What is a green manure?
A green manure is a crop growth to improve the soil and benefit the subsequent crop. Once the green manure crop is grown, it is usually incorporated into the soil shortly before sowing the next crop. This return to the soil will increase the amount of organic matter in the soil as well as improving soil fertility.
There are numerous benefits that come from growing green manures in crop rotations. However how green manures perform and whether they are successful or not depends on how they are managed and what the ultlimate goal is of growing them.
The information in this blog comes from a great publication from Cotswold Grass Seeds entitled Sort out your Soil, A practical guide to Green manures. It contains specific information on different species of green manures including details on growing them as well as some of the considerations that are needed from incorporating green manures into your cropping plans.
So where do you start? Below are some practical points to consider in managing green manures on-farm.
Spring or autumn are the best times to sow. This ensures that there is sufficient moisture for germination and that the soil temperature is warm enough. If you do need to plant after September, the best option to use is grazing rye as it will establish rapidly and is good at preventing nitrogen leaching losses over the winter. Green manures can be broadcast or drilled, but ensure that they are sown at the correct depth.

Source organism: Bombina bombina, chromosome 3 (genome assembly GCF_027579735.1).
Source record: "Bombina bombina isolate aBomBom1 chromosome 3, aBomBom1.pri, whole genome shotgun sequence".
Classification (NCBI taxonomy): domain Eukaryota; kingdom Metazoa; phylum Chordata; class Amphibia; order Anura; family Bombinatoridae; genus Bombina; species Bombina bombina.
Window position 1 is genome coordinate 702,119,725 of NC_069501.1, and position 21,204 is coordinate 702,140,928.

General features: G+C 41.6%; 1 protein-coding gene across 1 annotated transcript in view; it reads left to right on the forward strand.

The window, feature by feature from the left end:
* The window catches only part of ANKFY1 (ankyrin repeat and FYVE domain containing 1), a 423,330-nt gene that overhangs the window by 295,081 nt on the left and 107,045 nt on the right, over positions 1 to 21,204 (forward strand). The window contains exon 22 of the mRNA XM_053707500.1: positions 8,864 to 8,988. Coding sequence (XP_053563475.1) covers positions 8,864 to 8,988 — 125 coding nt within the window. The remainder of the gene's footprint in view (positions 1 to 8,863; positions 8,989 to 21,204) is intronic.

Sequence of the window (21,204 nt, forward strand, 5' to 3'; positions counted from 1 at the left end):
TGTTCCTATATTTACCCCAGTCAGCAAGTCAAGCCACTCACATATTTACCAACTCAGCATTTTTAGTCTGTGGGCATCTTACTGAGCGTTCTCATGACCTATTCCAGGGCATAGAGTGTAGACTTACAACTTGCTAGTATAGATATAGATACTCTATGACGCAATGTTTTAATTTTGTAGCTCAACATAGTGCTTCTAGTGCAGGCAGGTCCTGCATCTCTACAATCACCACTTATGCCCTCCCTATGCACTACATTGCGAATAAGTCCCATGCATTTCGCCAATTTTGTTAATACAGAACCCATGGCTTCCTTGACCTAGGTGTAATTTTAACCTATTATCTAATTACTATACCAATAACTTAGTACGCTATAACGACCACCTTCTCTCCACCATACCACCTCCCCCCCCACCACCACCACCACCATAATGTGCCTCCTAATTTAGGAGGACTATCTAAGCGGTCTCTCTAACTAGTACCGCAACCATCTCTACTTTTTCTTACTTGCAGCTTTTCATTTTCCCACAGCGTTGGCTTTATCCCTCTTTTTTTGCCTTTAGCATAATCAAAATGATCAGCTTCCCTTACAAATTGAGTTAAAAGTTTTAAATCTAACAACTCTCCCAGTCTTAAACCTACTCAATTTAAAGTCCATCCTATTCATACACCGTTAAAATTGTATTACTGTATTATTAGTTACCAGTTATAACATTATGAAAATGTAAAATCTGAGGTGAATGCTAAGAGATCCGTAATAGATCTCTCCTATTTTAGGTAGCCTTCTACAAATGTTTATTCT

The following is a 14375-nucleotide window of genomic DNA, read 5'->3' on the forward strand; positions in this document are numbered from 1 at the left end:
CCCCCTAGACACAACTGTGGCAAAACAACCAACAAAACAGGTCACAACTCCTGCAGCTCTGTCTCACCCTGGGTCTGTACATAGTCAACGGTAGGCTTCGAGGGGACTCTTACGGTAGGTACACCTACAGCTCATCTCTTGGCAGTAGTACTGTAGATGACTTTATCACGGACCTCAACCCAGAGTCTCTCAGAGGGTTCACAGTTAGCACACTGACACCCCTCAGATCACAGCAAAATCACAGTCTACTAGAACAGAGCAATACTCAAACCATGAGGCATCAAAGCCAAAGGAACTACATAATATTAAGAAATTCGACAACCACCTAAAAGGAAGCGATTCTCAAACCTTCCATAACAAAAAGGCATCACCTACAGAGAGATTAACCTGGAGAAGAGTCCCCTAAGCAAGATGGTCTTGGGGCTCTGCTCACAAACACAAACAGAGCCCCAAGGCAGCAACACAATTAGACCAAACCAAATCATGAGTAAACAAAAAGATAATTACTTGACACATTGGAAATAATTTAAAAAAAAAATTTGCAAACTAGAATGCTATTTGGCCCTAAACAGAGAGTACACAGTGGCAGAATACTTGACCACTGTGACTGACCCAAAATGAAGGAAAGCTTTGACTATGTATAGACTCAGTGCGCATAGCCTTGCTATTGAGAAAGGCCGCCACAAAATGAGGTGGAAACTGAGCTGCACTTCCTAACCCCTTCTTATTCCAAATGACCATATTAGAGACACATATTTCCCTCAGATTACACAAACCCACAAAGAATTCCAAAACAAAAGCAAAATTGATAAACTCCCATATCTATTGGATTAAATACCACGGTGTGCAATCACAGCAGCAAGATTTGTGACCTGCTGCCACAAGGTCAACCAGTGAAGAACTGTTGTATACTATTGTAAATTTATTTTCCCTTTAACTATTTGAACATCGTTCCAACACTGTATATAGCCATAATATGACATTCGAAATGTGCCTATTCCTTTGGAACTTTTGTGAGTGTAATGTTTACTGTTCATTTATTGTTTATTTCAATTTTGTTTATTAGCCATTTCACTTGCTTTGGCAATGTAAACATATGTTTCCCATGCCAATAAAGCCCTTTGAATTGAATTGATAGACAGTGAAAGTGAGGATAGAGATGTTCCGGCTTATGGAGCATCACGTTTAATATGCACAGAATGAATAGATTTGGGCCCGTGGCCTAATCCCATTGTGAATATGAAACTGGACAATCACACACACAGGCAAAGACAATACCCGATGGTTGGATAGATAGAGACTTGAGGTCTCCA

Undersowing is an efficient way of ensuring that a green manure will establish quickly after harvesting. Cereal crops can act as a "nurse crop" protecting a green manure crop in its early stages.
Mowing is an essential part of growing most green manures, especially when the crop is young. Early mowing will make a difference between a well established green manure and one with a high weed burden.
Most species can tolerate being topped close to the ground, but care must be taken with some species, especially fenugreek and vetch. It is best to remove cuttings as this encourages Nitrogen fixation in legumes. If cuttings are left, the rotting material will release N which suppresses the N fixation capacity of the plant.
Green manures can be incorporated ready for the following cash crop by rotavating or ploughing. It is easier to incorporate if the crop has been cut with a flail mower first.
For more information on the benefits a green manure can bring to your soil and information on the different plants available, click here to access the Green Manures booklet.
One of the FCCT case studies Iain Tollhurst, uses green manures in his rotations to great effect, not just on soil structure and building fertility but also in the emissions from his farm. Read more here.